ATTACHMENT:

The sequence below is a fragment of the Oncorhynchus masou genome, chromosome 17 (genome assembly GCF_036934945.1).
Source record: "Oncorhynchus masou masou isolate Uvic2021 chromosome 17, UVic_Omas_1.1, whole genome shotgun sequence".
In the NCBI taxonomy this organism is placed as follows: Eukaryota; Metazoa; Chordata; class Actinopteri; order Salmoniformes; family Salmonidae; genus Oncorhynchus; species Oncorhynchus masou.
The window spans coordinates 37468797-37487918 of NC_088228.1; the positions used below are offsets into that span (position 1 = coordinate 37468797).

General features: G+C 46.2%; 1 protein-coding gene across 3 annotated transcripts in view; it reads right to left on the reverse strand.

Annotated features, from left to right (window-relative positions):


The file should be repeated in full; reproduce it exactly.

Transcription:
The sequence below is a fragment of the Oncorhynchus masou genome, chromosome 17 (genome assembly GCF_036934945.1).
Source record: "Oncorhynchus masou masou isolate Uvic2021 chromosome 17, UVic_Omas_1.1, whole genome shotgun sequence".
In the NCBI taxonomy this organism is placed as follows: Eukaryota; Metazoa; Chordata; class Actinopteri; order Salmoniformes; family Salmonidae; genus Oncorhynchus; species Oncorhynchus masou.
The window spans coordinates 37468797-37487918 of NC_088228.1; the positions used below are offsets into that span (position 1 = coordinate 37468797).

General features: G+C 46.2%; 1 protein-coding gene across 3 annotated transcripts in view; it reads right to left on the reverse strand.

Annotated features, from left to right (window-relative positions):